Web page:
Troubleshooter: On the desktop, the general Windows Troubleshooter was no help until I specifically diagnosed the wireless connection I want to use. The Troubleshooter then yielded: "Your computer appears to be correctly configured, but the device or resource (DNS server) is not responding"--which makes SOOO much sense because other devices are connecting just fine. (Sarcasm.) On the laptop, troubleshooting gives me, "None of the networks you have previously connected to are in range."


Edited by Adrian B., 24 July 2016 - 09:57 AM.

A. B.

#3 Trikein

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Posted 25 July 2016 - 08:37 AM

What do you have your wireless settings set to? Also what model number router or gateway? Also, can you get online with those devices wired?



#4 Adrian B.

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Posted 26 July 2016 - 08:10 AM

Hey, thanks for helping me out! 

 

I'm sorry, you'll have to translate "wireless settings" for me. Do you mean Hz and things like that? The router is an Arris DG 860. I have successfully connected the laptop using ethernet, although I have not tried with the desktop.


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#5 sweedishfish

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Posted 26 July 2016 - 04:37 PM

Alright first things first,

 

 

Troubleshooter: On the desktop, the general Windows Troubleshooter was no help until I specifically diagnosed the wireless connection I want to use. The Troubleshooter then yielded: "Your computer appears to be correctly configured, but the device or resource (DNS server) is not responding"--which makes SOOO much sense because other devices are connecting just fine. (Sarcasm.) On the laptop, troubleshooting gives me, "None of the networks you have previously connected to are in range."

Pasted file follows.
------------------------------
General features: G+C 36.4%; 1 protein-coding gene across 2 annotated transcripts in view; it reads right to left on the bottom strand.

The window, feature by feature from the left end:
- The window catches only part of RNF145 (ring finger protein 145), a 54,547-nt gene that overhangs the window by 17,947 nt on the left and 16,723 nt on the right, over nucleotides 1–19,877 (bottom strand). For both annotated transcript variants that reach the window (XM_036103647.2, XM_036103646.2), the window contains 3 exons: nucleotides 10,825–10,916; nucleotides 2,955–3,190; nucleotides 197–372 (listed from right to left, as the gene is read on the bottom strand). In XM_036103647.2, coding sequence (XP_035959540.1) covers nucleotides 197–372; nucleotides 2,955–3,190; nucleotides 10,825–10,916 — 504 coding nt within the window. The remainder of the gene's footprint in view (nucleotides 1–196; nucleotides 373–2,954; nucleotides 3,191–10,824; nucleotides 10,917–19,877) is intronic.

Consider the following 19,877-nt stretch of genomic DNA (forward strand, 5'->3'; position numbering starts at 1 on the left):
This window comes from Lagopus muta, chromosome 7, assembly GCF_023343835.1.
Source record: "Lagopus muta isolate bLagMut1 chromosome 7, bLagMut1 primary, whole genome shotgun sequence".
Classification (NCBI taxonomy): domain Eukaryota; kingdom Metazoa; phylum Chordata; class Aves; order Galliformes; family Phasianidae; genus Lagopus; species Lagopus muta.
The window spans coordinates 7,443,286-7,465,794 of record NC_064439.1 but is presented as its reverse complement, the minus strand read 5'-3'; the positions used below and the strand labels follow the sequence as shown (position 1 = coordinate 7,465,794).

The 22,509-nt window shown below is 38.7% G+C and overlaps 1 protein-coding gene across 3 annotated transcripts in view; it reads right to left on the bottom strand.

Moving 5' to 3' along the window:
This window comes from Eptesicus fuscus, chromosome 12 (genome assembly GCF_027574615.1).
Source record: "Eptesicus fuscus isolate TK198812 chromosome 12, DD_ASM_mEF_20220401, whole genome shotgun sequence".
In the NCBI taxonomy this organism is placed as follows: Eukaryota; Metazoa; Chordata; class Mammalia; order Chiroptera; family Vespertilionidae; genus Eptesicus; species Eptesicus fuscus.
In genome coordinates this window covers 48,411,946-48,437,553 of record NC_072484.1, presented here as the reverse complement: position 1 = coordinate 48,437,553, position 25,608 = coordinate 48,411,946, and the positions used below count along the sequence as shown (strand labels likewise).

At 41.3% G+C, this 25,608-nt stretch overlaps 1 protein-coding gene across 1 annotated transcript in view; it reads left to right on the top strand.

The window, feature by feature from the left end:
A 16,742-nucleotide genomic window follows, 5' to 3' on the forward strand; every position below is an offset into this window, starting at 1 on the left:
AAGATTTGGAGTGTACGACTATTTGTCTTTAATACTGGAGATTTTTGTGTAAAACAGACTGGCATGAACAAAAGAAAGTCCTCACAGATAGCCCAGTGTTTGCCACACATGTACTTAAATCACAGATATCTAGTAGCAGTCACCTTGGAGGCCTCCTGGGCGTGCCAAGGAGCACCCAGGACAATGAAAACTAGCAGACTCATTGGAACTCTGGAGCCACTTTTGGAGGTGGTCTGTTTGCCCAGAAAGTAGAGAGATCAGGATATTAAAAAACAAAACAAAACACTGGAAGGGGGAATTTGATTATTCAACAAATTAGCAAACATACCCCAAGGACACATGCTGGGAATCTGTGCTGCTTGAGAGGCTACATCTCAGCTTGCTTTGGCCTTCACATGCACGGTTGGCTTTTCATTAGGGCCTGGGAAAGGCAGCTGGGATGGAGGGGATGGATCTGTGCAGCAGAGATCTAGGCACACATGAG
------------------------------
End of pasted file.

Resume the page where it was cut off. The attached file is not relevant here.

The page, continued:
Please go thru your network settings and make sure its obtaining DNS automatically.

 

Also, this could be a simple driver issue so lets have you go to HP and Dell's website to check for driver updates. Once that's done, try connecting the laptops to your network. If it works, great, your done!!! BUT lets say it didn't work, then its either the firmware is outdated (which I doubt it, but you never know) or those laptops have bad wireless cards. If they have bad wireless cards, you'll need to upgrade them regardless.



#6 Adrian B.

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Posted 27 July 2016 - 10:34 AM

Sweedishfish: Thanks for your reply

 

I looked up the network settings and it all appears to be in order for both devices. 

 

I did not get around to checking the drivers for the Dell (it's heavy so I'm too lazy to move it to the ethernet cord, and I don't have a USB drive with me at the moment), but I did just install three updates for the HP. Nothing's changed.


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#7 Adrian B.

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Posted 27 July 2016 - 10:44 AM

I just tried to download and install the drivers for the Dell desktop. It was a mess. The installations didn't work because I didn't have this one SNMP service thing and because the drivers weren't appropriate for the version of Windows or something. 

 

What I don't get is, how the hell am I supposed to know what drivers to install when the most recent network-related update on their site is from 2014? I have a used machine that I just bought second-hand without a hard drive, and I had a hard drive and Windows 10 installed on it.